Bubble tank unveiling marked the launch of Yarmouth autism centre

Sunbeams in Great Yarmouth celebrated its official opening with a crowd of well-wishers and the spec

Sunbeams in Great Yarmouth celebrated its official opening with a crowd of well-wishers and the special guest mayor Shirley Weymouth. - Credit: Archant

The varied aspects of a specialist centre for children with autism were seen by well-wishers at its official opening.

Town mayor Shirley Weymouth was guest of honour at Sunbeams Play in Gapton Hall Road, an out of school centre for children on the autistic spectrum.

But instead of unveiling a traditional plaque she had the pleasure of dedicating a sensory bubble tank.

'We just thought 'Why spend money on a plaque when we can buy something for the children?'' said the chair of trustees Liz Prentice.

Around 60 people gathered at the industrial unit to celebrate the centre's official opening on Thursday.

Funded by Children in Need and the Three Guineas Trust it provides families with much-needed respite, while youngsters can make friends and have fun in a caring and safe environment.

Sessions run on Monday and Tuesday evenings with a Saturday morning group for younger children and a parent support group on Thursdays, 1-3pm.

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Mrs Prentice said the nearest similar set-up was in Essex.

Although the centre opened for children in January it had to wait until it was Ofsted registered to be able to grow and provided the kind of service it knew was needed.

The registration came just in time for it to start summer sessions, allowing families to plan a day out - something that was often impossible with an autistic child.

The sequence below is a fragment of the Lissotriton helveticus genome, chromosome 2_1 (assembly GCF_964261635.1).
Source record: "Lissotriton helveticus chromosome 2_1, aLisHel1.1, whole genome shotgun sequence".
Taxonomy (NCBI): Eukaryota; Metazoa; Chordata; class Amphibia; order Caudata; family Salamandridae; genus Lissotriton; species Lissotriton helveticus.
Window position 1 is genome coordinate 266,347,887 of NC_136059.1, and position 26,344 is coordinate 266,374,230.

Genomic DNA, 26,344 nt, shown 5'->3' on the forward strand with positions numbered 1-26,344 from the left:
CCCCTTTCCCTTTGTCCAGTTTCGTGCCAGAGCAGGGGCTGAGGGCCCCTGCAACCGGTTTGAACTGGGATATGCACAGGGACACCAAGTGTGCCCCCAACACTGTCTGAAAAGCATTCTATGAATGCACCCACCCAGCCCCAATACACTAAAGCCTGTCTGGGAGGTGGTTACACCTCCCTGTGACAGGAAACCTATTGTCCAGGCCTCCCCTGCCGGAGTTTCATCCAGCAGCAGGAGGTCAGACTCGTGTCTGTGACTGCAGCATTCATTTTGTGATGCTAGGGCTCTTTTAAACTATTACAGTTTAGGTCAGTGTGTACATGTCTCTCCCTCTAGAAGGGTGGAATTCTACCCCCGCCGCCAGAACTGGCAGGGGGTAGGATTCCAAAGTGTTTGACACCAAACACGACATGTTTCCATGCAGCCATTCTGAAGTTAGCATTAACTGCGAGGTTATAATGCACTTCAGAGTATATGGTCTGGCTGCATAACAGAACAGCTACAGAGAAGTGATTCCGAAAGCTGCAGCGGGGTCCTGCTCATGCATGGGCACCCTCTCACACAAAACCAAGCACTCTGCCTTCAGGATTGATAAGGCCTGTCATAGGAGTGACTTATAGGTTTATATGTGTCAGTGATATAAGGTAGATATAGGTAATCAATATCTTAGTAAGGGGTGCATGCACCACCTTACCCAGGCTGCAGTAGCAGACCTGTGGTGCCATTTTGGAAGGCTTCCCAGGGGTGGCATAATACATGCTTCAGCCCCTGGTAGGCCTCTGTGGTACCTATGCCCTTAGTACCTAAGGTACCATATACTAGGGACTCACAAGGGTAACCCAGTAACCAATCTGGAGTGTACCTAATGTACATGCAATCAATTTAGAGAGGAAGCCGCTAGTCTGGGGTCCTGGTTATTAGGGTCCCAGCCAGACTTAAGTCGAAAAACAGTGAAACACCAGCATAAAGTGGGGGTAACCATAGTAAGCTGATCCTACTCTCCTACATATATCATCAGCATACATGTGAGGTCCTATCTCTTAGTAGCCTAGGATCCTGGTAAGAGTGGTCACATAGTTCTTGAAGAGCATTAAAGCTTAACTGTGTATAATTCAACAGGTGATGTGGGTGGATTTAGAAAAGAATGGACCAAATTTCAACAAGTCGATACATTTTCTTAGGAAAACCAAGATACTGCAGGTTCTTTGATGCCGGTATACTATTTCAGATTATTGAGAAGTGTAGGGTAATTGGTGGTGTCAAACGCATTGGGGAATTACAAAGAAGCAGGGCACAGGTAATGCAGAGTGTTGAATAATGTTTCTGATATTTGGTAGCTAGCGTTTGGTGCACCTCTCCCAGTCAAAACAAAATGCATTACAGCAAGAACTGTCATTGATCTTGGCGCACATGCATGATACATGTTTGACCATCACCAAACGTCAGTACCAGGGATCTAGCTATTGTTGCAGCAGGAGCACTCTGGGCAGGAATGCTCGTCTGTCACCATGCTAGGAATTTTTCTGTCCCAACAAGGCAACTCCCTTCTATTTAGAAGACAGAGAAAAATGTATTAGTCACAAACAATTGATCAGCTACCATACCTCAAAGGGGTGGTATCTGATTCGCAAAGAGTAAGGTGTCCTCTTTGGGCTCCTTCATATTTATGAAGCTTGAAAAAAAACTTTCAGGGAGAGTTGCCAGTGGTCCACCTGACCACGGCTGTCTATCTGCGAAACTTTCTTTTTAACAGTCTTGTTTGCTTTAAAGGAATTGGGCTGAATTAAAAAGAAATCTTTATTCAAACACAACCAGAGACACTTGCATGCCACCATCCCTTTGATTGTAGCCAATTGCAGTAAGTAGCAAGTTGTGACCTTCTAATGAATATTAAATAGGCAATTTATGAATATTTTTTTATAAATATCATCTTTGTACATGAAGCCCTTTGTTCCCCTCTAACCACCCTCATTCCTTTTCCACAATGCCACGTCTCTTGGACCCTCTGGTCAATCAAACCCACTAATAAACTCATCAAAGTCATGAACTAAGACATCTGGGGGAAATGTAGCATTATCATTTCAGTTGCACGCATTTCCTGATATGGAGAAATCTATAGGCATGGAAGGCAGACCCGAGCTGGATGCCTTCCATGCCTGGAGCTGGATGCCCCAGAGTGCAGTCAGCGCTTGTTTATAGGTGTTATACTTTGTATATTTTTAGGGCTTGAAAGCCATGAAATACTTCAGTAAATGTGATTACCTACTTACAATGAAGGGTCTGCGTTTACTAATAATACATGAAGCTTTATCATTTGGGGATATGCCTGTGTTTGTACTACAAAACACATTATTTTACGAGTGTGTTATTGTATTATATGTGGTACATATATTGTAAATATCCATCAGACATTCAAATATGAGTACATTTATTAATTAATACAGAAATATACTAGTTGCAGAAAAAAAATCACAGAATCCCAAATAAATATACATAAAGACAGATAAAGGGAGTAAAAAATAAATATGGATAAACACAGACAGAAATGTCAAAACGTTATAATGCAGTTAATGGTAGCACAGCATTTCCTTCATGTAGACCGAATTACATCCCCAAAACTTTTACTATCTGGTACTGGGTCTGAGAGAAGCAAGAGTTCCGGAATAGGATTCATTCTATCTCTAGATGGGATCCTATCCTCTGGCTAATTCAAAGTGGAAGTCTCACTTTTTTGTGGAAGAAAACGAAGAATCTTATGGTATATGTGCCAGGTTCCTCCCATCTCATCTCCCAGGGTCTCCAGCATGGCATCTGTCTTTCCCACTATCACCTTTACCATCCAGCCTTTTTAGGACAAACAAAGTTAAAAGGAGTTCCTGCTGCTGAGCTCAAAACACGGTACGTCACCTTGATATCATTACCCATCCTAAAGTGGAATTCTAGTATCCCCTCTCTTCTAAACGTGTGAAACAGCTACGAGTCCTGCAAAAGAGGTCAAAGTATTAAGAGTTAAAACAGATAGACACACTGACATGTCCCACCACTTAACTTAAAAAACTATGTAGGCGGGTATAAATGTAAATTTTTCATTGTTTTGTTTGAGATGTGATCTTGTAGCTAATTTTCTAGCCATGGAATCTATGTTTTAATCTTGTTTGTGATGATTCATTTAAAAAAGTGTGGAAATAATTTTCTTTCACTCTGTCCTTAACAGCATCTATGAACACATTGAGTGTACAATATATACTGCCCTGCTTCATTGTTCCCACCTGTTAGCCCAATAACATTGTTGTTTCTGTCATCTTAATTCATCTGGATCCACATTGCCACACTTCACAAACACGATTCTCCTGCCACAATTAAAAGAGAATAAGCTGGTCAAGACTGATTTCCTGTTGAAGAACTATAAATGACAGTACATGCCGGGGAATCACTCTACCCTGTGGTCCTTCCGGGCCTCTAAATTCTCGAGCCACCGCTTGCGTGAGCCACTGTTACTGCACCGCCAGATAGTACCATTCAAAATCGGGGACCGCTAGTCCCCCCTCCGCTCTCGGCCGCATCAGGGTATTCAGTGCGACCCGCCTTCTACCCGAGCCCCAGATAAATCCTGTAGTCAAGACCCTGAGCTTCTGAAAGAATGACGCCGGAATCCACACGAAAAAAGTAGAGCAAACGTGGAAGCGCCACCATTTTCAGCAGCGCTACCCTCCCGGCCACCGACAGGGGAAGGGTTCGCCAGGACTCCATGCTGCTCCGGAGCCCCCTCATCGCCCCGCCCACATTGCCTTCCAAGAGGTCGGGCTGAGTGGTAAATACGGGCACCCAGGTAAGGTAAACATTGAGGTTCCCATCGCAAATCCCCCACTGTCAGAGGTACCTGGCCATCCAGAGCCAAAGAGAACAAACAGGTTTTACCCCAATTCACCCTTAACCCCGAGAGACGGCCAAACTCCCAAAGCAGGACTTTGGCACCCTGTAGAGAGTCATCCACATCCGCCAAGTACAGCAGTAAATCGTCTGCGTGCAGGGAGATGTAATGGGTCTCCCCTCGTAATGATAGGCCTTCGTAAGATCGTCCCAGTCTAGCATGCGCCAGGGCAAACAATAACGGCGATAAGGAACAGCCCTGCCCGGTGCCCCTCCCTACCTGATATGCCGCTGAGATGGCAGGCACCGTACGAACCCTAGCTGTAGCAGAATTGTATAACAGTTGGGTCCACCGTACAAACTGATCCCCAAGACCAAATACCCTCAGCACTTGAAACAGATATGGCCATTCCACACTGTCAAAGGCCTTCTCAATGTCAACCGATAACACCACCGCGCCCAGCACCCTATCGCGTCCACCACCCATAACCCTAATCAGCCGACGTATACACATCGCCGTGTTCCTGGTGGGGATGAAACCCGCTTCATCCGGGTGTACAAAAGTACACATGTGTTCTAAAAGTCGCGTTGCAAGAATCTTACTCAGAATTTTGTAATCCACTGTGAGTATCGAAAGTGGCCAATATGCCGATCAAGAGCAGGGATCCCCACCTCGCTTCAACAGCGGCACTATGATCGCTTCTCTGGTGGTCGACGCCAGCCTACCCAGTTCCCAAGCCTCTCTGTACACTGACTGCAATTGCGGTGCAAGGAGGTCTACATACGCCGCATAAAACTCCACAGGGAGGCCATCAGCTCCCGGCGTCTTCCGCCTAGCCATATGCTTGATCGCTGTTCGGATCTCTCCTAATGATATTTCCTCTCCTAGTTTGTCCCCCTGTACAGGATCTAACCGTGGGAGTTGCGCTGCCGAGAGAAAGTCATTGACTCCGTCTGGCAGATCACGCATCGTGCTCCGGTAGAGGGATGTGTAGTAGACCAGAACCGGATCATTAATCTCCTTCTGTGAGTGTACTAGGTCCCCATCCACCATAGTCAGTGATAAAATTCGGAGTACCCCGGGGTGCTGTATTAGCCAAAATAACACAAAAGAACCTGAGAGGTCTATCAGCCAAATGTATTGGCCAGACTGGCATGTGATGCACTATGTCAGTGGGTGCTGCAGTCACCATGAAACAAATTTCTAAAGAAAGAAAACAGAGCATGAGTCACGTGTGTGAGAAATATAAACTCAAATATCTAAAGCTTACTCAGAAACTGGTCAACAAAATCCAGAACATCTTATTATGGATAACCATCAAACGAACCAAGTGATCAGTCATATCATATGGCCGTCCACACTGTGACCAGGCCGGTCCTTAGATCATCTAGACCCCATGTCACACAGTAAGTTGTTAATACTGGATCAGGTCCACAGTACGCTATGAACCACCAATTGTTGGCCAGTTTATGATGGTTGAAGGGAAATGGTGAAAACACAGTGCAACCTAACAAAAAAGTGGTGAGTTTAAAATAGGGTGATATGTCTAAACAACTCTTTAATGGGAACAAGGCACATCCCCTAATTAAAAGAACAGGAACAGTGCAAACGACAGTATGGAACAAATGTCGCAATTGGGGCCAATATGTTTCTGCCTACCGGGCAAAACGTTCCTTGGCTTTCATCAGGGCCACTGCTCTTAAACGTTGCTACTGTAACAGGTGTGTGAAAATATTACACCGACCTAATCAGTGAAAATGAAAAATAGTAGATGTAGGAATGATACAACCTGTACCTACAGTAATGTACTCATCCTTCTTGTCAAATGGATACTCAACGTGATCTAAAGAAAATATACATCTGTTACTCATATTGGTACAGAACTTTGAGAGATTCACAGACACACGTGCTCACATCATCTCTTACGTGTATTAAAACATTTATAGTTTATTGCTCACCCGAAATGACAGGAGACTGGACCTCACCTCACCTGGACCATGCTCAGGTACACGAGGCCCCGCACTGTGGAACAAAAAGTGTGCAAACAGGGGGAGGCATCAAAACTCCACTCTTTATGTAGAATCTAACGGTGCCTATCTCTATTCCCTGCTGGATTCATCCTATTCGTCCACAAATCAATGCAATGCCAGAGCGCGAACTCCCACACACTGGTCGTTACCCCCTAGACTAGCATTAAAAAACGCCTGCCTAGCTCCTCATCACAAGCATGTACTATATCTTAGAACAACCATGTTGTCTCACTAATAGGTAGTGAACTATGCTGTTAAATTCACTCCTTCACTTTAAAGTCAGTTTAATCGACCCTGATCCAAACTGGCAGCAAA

The well-attended opening came in a busy week for the life-line facility which also took centre stage in the Children in Need broadcast as one of the charity's beneficiaries.

Mrs Prentice paid tribute to manager Monica Bates, hailing her 'passion and determination' in making the centre such a success, adding that she had been the driving force.

She was also full of praise for the generous support of local businesses and charity organisations.

Around 15 children at a time enjoy sessions at the centre which takes a whole-family approach providing time and space for siblings who sometimes only want a quiet place to do their home work.

'Autistic children are just the tip of the iceberg,' she said. 'It has to move on to include the families and advice and support. We have a parents' group and anyone can come to that whether or not their child comes to Sunbeams.'

The youngsters enjoying activities there were not generally those with the most complex needs, but were nevertheless 'lost' in the system, she said, adding: 'Our vision is a world where children and young people with autism are celebrated. It's about nurturing, supporting and giving them time.'

Seeing the children make friends and interract with each other was one of the most rewarding aspects of being involved in Sunbeams, in an area where there was a high level of need, she added.

The centre is run as a charity employing seven staff.